The problem today is that while we have a tendency toward superficial perfectionism, a simultaneous trend toward the value of transparency and vulnerability is mounting in spiritual and self-help circles.  Perhaps it is a backlash against the stress and anxiety created by perfectionism or perhaps it is altogether separate, but reclaiming emotional vulnerability and living transparently is on the upswing.  In these communities of courage, people share that they are not perfect and that they are profoundly relieved to not be alone in their imperfection.  They share their real-life struggles, failures, and feelings of isolation: divorce, job loss, insecurity, depression, heartbreak, and addiction.  They tell of how when they experienced crisis or loss they may have lied about their problems. They may have even acted out on account of it and, though the moment has passed, they still feel a tear in their hearts. They speak of their brokenness.

At Beit T’Shuvah, I counsel and teach those who are acutely broken from addiction, including drugs, alcohol, gambling, and gaming.  Most of my clients and their families are Jews, but many of them feel disenfranchised from their Jewish communities.  Some have gone to Jewish day schools and are from families that founded their local synagogues, while others rarely have set foot in one.  Some grew up as good kids who lost their way and some have been in and out of jail since adolescence.  All of them are seeking.  All of them yearn for community and belonging.  All of them believe Judaism is something to respect and learn from.  All of them can be redeemed and make teshuvah.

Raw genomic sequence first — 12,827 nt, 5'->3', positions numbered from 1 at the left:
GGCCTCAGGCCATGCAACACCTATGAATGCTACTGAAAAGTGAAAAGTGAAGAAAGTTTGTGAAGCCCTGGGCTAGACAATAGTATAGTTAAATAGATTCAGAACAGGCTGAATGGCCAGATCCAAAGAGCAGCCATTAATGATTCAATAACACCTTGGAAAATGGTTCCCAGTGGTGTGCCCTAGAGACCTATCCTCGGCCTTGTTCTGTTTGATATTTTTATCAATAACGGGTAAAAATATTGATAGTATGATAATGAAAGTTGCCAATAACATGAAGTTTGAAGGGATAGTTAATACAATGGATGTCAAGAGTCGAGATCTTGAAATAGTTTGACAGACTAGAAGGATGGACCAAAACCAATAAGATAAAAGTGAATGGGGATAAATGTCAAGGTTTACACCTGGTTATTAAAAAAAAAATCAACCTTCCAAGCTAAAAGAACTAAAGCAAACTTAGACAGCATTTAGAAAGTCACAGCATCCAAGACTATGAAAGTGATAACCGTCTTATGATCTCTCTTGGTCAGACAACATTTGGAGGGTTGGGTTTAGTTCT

I have come to increasingly understand with age and experience – as we do with all lessons – that life is much harder and more complicated than we often admit.  I have come to know that there is an ongoing human drama that each of us experience.  There is the enthusiasm of youth, the disappointments of age, the surprises of joy, and the ravages of loss.  I have also come to see the Torah as a matter of fact exposition of the human experience through the stories of our ancestors, Abraham, Isaac and Jacob, Sarah, Rebekah, Rachel, and Leah. The Torah unabashedly portrays real human beings with real heartbreak and struggle, and, therefore, it is given to us to remind us that if our ancestors could endure despite their troubles, so can we.  The following Hasidic teaching, often attributed to the Kotzker Rebbe, may say it best: